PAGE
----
Telecom and Broadcasting Notice of Consultation CRTC 2020-124

PDF version

Reference: 2020-124-1

Ottawa, 14 April 2020

Public record: 1011-NOC2020-0124

Call for comments – Regulations to be made under the Accessible Canada Act

Deadline for submission of interventions: 14 May 2020

[Submit an intervention or view related documents]

In light of its new role under the Accessible Canada Act (ACA),Footnote 1 the Commission will be creating new regulations regarding the accessibility reporting requirements for broadcasting undertakings, Canadian telecommunications common carriers, and telecommunications service providers. As a first step in that process, the Commission is seeking comments on (i) how to structure draft regulations and (ii) certain procedural requirements of those draft regulations. In a subsequent consultation, the Commission will seek comments on the draft regulations, which will be based on input the Commission receives in response to the present call for comments.

The Commission notes that the ACA does not include a mechanism for awarding costs to parties in proceedings, such as this one, taking place under that act.

Background

  1. On 11 July 2019, the Accessible Canada Act (ACA) came into force, with the objective of realizing a “Canada without barriers” for persons with disabilities. The ACA furthers this objective by imposing certain reporting obligations on entities under federal jurisdiction, including broadcasting undertakings, Canadian telecommunications common carriers, and telecommunications service providers (collectively, the regulated entities).
  2. The ACA grants the Commission the power to (i) make regulations prescribing the manner and form of such reporting requirements, and (ii) exempt entities or classes of entities from the application of the reporting requirements.
  3. The ACA establishes a list of principles for implementing the Act. These include sections 6(f), that “persons with disabilities must be involved in the development and design of laws, policies, programs, services and structures;” and 6(g), that “the making of regulations must be done with the objective of achieving the highest level of accessibility for persons with disabilities.”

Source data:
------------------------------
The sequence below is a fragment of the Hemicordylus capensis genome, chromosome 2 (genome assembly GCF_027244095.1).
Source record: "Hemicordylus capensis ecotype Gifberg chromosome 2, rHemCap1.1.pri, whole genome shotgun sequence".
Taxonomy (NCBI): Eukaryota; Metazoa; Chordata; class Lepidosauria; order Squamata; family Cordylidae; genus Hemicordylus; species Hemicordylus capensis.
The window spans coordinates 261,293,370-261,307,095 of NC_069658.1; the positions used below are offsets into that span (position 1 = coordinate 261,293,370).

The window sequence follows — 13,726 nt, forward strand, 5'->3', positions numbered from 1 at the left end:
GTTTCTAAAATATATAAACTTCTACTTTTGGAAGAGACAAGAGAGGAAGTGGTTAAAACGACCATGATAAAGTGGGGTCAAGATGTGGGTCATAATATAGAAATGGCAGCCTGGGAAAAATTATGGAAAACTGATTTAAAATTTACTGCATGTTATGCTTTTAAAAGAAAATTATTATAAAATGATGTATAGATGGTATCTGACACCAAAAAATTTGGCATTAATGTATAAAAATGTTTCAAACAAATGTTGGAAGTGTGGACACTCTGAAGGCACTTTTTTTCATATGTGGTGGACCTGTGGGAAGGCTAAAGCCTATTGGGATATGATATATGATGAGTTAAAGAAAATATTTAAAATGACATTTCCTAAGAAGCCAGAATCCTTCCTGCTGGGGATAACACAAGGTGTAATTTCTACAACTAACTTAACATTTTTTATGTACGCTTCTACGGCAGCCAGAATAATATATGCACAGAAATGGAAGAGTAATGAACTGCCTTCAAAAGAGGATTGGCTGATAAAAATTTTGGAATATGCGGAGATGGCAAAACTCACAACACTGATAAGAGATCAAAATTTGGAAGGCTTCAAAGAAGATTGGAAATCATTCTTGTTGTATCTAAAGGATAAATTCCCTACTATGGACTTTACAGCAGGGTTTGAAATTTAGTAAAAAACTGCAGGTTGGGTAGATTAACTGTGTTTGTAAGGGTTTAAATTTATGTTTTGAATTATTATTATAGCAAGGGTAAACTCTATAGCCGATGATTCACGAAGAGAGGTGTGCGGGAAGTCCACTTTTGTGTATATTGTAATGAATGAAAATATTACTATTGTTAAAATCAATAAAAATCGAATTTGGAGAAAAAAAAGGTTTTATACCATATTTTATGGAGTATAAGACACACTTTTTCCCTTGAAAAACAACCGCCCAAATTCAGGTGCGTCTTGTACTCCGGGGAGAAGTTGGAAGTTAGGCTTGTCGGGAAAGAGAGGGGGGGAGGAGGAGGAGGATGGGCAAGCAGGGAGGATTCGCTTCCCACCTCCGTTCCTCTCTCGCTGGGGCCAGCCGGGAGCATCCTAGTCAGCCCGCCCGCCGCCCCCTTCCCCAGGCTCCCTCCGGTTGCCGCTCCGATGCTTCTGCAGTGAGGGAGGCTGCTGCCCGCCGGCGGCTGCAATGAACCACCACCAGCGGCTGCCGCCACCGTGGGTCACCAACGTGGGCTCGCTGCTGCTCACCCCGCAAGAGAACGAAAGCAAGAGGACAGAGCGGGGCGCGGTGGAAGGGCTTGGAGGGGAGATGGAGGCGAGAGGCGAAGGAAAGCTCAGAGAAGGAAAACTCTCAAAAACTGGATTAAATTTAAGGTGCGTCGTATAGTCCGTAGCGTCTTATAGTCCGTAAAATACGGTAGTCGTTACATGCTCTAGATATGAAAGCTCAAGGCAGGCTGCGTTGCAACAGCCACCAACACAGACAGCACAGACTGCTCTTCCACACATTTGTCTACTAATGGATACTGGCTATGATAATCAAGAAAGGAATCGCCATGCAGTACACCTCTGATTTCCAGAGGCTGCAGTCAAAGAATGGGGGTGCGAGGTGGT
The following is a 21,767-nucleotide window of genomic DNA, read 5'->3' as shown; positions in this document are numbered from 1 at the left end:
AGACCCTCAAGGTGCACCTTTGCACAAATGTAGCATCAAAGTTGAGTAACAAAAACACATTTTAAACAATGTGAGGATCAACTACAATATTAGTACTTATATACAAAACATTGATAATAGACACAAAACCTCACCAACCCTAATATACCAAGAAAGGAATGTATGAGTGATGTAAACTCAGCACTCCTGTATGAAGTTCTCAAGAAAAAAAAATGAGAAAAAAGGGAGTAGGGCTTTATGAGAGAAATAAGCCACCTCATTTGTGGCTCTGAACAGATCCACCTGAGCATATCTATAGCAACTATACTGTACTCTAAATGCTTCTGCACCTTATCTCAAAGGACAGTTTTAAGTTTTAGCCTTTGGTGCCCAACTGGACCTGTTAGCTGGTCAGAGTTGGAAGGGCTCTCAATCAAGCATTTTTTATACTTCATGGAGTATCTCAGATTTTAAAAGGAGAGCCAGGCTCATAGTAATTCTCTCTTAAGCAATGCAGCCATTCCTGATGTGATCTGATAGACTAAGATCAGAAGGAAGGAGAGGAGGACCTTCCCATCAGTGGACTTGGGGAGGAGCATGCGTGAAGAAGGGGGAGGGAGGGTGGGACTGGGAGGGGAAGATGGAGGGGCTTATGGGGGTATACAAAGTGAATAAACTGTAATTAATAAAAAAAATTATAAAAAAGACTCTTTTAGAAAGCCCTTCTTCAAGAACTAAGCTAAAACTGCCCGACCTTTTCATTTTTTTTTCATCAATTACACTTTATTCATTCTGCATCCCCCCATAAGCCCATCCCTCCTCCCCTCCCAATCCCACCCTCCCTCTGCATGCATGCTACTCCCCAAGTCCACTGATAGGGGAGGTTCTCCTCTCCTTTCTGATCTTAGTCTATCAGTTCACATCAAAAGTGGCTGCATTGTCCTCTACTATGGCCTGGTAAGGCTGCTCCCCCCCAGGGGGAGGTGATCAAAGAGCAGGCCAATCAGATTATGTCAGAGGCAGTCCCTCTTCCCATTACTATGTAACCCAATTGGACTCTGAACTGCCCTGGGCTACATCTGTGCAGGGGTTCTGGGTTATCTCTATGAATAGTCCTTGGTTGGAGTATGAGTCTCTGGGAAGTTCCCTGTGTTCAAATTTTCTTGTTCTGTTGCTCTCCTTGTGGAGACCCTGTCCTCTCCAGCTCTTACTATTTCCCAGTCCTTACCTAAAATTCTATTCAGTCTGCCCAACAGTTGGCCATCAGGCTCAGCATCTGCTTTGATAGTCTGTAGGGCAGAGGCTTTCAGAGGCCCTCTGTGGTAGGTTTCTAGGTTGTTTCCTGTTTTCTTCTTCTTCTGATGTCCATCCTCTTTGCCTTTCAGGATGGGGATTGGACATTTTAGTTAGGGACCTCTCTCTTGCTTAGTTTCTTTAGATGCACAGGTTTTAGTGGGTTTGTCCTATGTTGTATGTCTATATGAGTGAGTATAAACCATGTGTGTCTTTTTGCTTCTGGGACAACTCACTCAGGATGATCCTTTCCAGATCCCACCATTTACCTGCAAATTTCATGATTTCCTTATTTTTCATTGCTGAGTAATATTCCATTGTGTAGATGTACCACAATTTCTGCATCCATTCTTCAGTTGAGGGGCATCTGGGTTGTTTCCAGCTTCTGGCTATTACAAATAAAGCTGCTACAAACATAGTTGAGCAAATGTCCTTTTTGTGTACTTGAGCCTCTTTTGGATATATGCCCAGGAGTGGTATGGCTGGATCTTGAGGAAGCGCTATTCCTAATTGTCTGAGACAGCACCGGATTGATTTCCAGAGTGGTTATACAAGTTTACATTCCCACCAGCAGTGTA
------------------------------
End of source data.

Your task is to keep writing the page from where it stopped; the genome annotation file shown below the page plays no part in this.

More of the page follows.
4. The Commission has a role as a regulator under the ACA, administering the requirements of the ACA in relation to the regulated entities under its jurisdiction.Footnote 2
  5. With respect to its role as a regulator, the ACA imposes on the Commission an obligation to make at least one regulation relating to broadcasting undertakings and at least one regulation relating to Canadian telecommunications common carriers and telecommunications service providers within two years of the ACA’s coming into force. The deadline for the Commission to make its first regulation is 10 July 2021.

Reporting obligations under the ACA

  1. The ACA establishes three main requirements for regulated entities, which are related to accessibility plans, progress reports, and feedback processes. Each of these requirements is described in greater detail below.
Accessibility plans
  1. Each regulated entity must create and publish an accessibility plan, the purpose of which is to set out a plan respecting the policies, programs, practices, and services of the entity in relation to the identification, removal, and prevention of barriers in specific areas, namely:
    • information and communication technologies;
    • the procurement of goods, services, and facilities;
    • the design and delivery of programs and services;
    • “communication”,Footnote 3 insofar as it relates to the procurement of goods, services, and facilities, or the design and delivery of programs and services; and
    • employment equity (if the entity is not already subject to the Employment Equity Act)